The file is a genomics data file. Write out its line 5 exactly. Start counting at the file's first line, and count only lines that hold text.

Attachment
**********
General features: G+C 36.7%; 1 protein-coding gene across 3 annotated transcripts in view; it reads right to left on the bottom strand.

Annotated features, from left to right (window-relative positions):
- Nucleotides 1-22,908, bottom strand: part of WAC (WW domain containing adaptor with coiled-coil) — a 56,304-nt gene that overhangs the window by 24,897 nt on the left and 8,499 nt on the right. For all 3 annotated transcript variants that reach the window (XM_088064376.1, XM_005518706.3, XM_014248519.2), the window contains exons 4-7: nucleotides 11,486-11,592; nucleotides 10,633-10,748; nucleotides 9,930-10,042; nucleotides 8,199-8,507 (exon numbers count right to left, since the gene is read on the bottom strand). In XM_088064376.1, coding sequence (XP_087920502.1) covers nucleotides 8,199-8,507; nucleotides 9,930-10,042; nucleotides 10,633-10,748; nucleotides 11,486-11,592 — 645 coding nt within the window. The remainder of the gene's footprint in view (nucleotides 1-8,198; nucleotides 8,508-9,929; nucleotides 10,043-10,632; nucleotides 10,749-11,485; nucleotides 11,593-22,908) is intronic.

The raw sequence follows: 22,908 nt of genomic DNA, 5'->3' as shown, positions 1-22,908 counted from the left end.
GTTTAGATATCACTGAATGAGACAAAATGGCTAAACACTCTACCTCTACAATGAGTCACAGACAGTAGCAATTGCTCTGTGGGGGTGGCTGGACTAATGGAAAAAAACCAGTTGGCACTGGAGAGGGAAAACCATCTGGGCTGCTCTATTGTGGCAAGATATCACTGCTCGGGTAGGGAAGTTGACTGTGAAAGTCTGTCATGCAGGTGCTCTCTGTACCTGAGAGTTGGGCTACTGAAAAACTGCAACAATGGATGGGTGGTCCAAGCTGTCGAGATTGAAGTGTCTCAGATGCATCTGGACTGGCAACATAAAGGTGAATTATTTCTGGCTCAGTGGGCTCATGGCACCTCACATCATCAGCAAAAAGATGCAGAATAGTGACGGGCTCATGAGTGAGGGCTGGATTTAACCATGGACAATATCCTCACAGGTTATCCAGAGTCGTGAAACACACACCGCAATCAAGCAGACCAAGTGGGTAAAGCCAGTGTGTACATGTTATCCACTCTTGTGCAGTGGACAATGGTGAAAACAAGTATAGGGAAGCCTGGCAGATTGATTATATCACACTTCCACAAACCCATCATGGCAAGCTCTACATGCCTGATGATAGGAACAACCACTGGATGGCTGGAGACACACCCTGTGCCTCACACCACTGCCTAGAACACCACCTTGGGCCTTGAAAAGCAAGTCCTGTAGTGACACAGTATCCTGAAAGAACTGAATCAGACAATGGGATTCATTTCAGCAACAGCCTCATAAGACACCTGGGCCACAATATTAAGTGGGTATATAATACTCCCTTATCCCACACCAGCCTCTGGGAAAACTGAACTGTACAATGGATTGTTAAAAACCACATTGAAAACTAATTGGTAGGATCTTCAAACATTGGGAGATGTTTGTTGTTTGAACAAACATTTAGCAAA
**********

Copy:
GTTTAGATATCACTGAATGAGACAAAATGGCTAAACACTCTACCTCTACAATGAGTCACAGACAGTAGCAATTGCTCTGTGGGGGTGGCTGGACTAATGGAAAAAAACCAGTTGGCACTGGAGAGGGAAAACCATCTGGGCTGCTCTATTGTGGCAAGATATCACTGCTCGGGTAGGGAAGTTGACTGTGAAAGTCTGTCATGCAGGTGCTCTCTGTACCTGAGAGTTGGGCTACTGAAAAACTGCAACAATGGATGGGTGGTCCAAGCTGTCGAGATTGAAGTGTCTCAGATGCATCTGGACTGGCAACATAAAGGTGAATTATTTCTGGCTCAGTGGGCTCATGGCACCTCACATCATCAGCAAAAAGATGCAGAATAGTGACGGGCTCATGAGTGAGGGCTGGATTTAACCATGGACAATATCCTCACAGGTTATCCAGAGTCGTGAAACACACACCGCAATCAAGCAGACCAAGTGGGTAAAGCCAGTGTGTACATGTTATCCACTCTTGTGCAGTGGACAATGGTGAAAACAAGTATAGGGAAGCCTGGCAGATTGATTATATCACACTTCCACAAACCCATCATGGCAAGCTCTACATGCCTGATGATAGGAACAACCACTGGATGGCTGGAGACACACCCTGTGCCTCACACCACTGCCTAGAACACCACCTTGGGCCTTGAAAAGCAAGTCCTGTAGTGACACAGTATCCTGAAAGAACTGAATCAGACAATGGGATTCATTTCAGCAACAGCCTCATAAGACACCTGGGCCACAATATTAAGTGGGTATATAATACTCCCTTATCCCACACCAGCCTCTGGGAAAACTGAACTGTACAATGGATTGTTAAAAACCACATTGAAAACTAATTGGTAGGATCTTCAAACATTGGGAGATGTTTGTTGTTTGAACAAACATTTAGCAAA